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Top shelf: Christian Cupboard takes home Chamber's nonprofit award

Christian Cupboard Emergency Food Shelf Executive Director Kristin Kinney. (Staff photo by Riham Feshir)

Woodbury’s Christian Cupboard Emergency Food Shelf recognized a big milestone this November when it celebrated its 30th anniversary.

Another big honor was recognized last weekend when the Woodbury food shelf was named the 2014 Nonprofit of the Year by the Woodbury Area Chamber of Commerce during the annual awards gala, held Friday evening at the Prom Center in Oakdale.

“That was a wonderful honor,” said Kristin Kinney, executive director of the Christian Cupboard. “It’s great to be acknowledged for the work that the community is doing.”

Barbara Tuccitto Warren, president of the Woodbury Area Chamber of Commerce, acknowledged Christian Cupboard’s 30-plus years of service to the community and noted that it serves hundreds of people weekly.

This is the first time the Woodbury Area Chamber of Commerce has handed out the Nonprofit of the Year award.

Christian Cupboard Emergency Food Shelf was started in 1983 by a group of seven Woodbury area churches, including Woodbury Lutheran Church where the food shelf is housed.

On average, Christian Cupboard provides meals for about 400-450 families per week, Kinney said.

“Everyone needs extra assistance at some point in their lives,” she said. “With food being the basic need that it is, unfortunately there will always be a need for a food shelf.”

In 2012, Christian Cupboard provided a total of 535,000 pounds of food to families in need.

Christian Cupboard is open Mondays from noon to 4 p.m., Thursdays from 5-7 p.m. and Fridays from 9 a.m. to 1:30 p.m.

Previously, the food shelf distributed four pre-packaged grocery bags to customers, but a new model introduced last year now allows customers to pick which foods they want.

“They want to be able to select what works best for them,” Kinney said. “We’ve learned a little bit more about what preferences people have, so we don’t t get overstocked in certain products that aren’t going to be selected.”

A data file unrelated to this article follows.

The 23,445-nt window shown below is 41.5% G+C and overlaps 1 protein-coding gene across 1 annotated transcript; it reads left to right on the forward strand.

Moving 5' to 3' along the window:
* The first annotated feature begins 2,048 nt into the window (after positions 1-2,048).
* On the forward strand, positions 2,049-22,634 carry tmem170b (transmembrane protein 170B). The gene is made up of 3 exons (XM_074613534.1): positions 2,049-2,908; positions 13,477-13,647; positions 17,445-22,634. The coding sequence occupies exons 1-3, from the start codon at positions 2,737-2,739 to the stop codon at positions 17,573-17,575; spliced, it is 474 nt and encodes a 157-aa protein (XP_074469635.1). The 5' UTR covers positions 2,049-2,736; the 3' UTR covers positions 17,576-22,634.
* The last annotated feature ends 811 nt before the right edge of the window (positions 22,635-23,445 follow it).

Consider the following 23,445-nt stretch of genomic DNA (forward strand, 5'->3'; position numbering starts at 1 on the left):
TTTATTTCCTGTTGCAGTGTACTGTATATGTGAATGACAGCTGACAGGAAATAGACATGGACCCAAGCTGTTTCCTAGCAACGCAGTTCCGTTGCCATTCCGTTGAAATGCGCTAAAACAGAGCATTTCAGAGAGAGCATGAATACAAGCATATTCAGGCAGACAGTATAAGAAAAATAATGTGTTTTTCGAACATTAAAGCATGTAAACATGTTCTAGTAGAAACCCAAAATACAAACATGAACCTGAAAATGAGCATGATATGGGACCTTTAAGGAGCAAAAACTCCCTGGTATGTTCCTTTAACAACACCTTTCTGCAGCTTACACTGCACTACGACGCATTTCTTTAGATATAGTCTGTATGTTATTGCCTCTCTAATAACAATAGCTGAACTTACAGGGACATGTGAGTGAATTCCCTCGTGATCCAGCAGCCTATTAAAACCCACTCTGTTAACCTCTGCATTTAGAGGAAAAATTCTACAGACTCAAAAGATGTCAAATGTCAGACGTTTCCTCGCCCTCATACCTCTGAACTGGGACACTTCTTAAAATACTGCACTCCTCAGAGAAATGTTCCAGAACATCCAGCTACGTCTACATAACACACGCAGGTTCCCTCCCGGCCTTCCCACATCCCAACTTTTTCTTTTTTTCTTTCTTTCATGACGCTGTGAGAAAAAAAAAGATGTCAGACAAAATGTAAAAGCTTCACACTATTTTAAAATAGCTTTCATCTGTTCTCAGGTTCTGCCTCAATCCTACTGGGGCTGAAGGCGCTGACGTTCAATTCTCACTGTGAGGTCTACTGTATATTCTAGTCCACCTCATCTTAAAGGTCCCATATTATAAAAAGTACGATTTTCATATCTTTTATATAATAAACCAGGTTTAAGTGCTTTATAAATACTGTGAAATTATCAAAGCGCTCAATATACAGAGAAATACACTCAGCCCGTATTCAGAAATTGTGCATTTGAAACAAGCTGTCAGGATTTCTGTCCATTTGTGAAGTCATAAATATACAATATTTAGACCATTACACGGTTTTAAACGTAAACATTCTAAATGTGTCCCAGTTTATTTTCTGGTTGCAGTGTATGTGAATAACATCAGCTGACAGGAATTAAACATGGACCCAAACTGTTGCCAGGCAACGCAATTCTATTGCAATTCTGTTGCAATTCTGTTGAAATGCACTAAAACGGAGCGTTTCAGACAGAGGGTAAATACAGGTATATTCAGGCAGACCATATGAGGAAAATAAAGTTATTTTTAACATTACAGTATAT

Even though the current model of the Christian Cupboard has been successful, Kinney said, there are always places to improve.

For example, Kinney said they will be looking at possible new partnerships with farmers and other food providers to help provide healthier food options since a lot of families are looking for that.

Additionally, Kinney said Christian Cupboard is also incorporating more ethnic meal items to address the needs of all of its clients.

In addition to changing food options, Kinney said Christian Cupboard will also be looking at what groups of customers aren’t being addressed and why.

“Is it a transportation issue,” she said, “is it a cultural issue?

“The more we learn about those needs the better we can try to meet them.”

Additionally, Christian Cupboard is currently looking into whether or not to increase its hours.

“We’re asking customers if there is any interest in having another evening available,” Kinney said. “We’re working through some of that right now.”

Kinney said she is very appreciative of the community and the award.

“We are very grateful for the support and the continuous contributions of this incredibly generous community,” she said. “The community has really embraced the food shelf.”

Amber Kispert-Smith

Amber Kispert-Smith has been the schools and Afton reporter at the Woodbury Bulletin since 2008. She holds a bachelor’s degree in journalism from the University of Minnesota. She previously worked as a reporter for Press Publications in White Bear Lake.

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